Brexit concerns from industry
Scotland Food & Drink CEO warns of ‘disastrous’ No Deal
James Withers: Any form of Brexit is a backward step (pic: Terry Murden)
Scotland Food & Drink chief executive James Withers has warned that leaving the EU with No Deal would be “disastrous” and that the industry’s strategy for growth would have to be ripped up.
Mr Withers, briefing the media on the organisation’s outlook and its views on Brexit, said any form of Brexit would be a “backward step”, but leaving without a deal was the worst possible outcome.
His comments came as a slew of data from the Treasury and the Bank of England warned of a slump in GDP and house prices, and a rise in unemployment.
The Bank of England warned that a No Deal Brexit would send the pound plunging and trigger a worse recession than the financial crisis.
It said the UK economy could shrink by 8% in the immediate aftermath if there was no transition period, while house prices could fall by almost a third, inflation increase 6.5% and unemployment rise by 7.5%. The Bank also warned the pound could fall by a quarter.
Official figures from the Treasury said the UK economy could be up to 3.9% smaller after 15 years under Theresa May’s Brexit plan, compared with staying in the EU. But a no-deal Brexit could deliver a 9.3% hit, the new estimates said.
The prime minister, who was in Scotland, said her deal was the best one available for jobs and the economy.
She insisted that the deal reached in Brussels on Sunday creates a free trade area for goods with no tariffs, fees or charges – the first such agreement of its kind between an advanced economy and the EU.
Over the past week, Diageo, National Farming Union Scotland, the Scotch Whisky Association and BAE Systems have expressed their support for the deal and publicly warned about the potential consequences of ‘no deal’ for Scotland.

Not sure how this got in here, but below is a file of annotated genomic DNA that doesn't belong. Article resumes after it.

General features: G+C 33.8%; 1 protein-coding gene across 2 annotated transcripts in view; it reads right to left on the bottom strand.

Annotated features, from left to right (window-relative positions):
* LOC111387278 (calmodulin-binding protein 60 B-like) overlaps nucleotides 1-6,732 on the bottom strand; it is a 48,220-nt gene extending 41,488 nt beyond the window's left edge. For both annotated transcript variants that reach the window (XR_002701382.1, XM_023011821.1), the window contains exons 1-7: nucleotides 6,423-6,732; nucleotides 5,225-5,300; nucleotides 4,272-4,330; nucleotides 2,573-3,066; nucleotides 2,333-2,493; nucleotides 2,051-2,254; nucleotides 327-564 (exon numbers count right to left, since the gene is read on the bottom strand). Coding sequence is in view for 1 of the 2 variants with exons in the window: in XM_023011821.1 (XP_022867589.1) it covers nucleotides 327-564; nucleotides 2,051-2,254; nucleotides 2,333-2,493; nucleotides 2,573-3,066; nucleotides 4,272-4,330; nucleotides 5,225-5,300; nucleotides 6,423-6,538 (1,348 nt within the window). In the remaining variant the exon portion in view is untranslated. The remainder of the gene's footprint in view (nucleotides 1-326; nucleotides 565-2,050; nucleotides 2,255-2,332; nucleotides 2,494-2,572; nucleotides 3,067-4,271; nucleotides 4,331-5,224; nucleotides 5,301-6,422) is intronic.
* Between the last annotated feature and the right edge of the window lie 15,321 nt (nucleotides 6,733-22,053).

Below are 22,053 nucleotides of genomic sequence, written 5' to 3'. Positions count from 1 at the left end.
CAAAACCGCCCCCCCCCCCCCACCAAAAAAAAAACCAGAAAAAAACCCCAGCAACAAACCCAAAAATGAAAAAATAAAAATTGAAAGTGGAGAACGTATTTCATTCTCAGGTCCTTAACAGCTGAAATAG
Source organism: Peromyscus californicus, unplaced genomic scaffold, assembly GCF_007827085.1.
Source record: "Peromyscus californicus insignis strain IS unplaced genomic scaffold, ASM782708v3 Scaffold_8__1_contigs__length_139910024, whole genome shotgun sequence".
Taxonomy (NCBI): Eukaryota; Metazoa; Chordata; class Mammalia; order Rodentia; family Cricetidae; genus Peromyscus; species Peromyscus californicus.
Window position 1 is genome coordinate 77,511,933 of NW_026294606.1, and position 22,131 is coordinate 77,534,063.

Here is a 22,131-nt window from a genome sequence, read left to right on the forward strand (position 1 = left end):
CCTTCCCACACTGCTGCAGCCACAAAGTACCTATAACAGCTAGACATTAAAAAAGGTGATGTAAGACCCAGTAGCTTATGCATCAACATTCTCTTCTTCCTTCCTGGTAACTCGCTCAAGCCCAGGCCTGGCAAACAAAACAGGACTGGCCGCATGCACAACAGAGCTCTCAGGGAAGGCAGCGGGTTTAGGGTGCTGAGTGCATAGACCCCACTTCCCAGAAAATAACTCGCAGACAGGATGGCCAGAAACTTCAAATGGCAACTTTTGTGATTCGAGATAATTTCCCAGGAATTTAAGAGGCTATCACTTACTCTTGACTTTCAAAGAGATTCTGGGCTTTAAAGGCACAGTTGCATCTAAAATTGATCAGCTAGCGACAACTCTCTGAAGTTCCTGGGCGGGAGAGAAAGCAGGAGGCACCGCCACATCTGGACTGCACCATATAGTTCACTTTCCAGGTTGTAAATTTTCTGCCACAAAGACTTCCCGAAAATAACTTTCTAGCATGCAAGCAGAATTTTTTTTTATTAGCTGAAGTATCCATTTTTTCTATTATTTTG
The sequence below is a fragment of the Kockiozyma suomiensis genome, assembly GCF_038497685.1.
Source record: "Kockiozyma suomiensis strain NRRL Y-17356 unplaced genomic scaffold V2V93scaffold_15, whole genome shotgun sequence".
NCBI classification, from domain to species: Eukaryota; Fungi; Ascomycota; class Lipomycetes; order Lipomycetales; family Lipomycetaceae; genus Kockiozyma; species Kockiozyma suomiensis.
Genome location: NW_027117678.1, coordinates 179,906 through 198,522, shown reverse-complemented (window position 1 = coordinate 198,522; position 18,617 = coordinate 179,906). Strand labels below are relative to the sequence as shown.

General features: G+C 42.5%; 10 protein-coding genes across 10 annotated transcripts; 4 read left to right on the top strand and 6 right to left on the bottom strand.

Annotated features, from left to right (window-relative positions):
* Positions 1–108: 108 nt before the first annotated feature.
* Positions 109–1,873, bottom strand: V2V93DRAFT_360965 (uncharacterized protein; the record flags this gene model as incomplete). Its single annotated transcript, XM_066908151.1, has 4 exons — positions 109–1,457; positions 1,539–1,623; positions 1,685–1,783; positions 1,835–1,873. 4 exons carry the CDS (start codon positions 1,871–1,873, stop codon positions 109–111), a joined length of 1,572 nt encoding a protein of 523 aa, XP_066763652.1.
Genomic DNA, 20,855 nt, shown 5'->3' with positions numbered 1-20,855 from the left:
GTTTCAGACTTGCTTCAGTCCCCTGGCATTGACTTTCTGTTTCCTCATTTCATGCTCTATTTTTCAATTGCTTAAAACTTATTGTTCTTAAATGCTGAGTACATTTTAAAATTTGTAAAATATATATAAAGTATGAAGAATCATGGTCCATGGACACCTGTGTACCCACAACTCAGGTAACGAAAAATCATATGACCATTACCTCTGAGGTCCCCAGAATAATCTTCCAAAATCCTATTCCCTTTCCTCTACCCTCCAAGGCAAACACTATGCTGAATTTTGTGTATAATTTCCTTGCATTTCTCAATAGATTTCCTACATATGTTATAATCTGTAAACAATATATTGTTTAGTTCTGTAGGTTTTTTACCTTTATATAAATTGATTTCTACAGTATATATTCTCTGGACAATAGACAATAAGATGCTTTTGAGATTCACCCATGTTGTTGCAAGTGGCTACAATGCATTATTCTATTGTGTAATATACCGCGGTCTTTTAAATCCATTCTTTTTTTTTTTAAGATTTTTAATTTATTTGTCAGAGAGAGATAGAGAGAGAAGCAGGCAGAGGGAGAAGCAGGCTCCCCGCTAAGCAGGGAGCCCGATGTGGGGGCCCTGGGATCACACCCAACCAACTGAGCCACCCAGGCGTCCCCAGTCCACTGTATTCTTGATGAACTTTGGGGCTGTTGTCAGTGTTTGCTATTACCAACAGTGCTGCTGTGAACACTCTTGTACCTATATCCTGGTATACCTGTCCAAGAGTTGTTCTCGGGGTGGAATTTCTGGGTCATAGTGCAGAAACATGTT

Today, Mr Withers said: “Any form of Brexit is a backward step for the Scottish food and drink industry. At best it will hamper our attempts to achieve our targets and double our turnover by 2030. At worst it will pull the rug from under us.
“It is difficult to emphasise how disastrous a No Deal will be. There is no scenario where we could minimise disruption.”
He added that he “did not buy into” the argument that it was the PM’s deal or No Deal. He said that there would be “chaos” within four to six weeks and that it would take three to four months to return to normal.
Amid reports that warehouse space in the UK is in short supply as companies stockpile materials, he said there was anecdotal evidence of Scotland-based companies taking similar action.
“Some businesses have been stockpiling some products on the European mainland because of concerns about getting products to those countries,” he said.
The industry was seeking to fill 27,000 jobs by 2022, he said. A third of the current 120,000 workforce were EU nationals.
“Brexit has not caused labour problems, but it has exacerbated it,” he said. He was speaking ahead of the organisation’s AGM in Glasgow where he will outline its plans to grow business with the rest of the UK.
CBI says May’s deal reduces short-term uncertainty
Commenting on the release of the latest official estimates of the effect of Brexit on the economy, Rain Newton-Smith, CBI Chief Economist, said: “These forecasts paint a bleak picture over the long-term of a no deal Brexit or a Canada-style deal. It surely puts to bed some of the more far-fetched ideas that a hard landing Brexit will not seriously hurt the economy.
“This is about real people’s lives and jobs in the years ahead and it’s clear to business that while the Government’s deal is not perfect, it certainly fits the bill in reducing short-term uncertainty and opens up a route to a decent trade deal in the future.
“Politicians of all parties should speak to businesses in their constituency to hear about the impact a bad Brexit will have on them and their workforce. And the longer a ‘no deal’ scenario remains possible, the more corrosive the impact on jobs and investment plans.”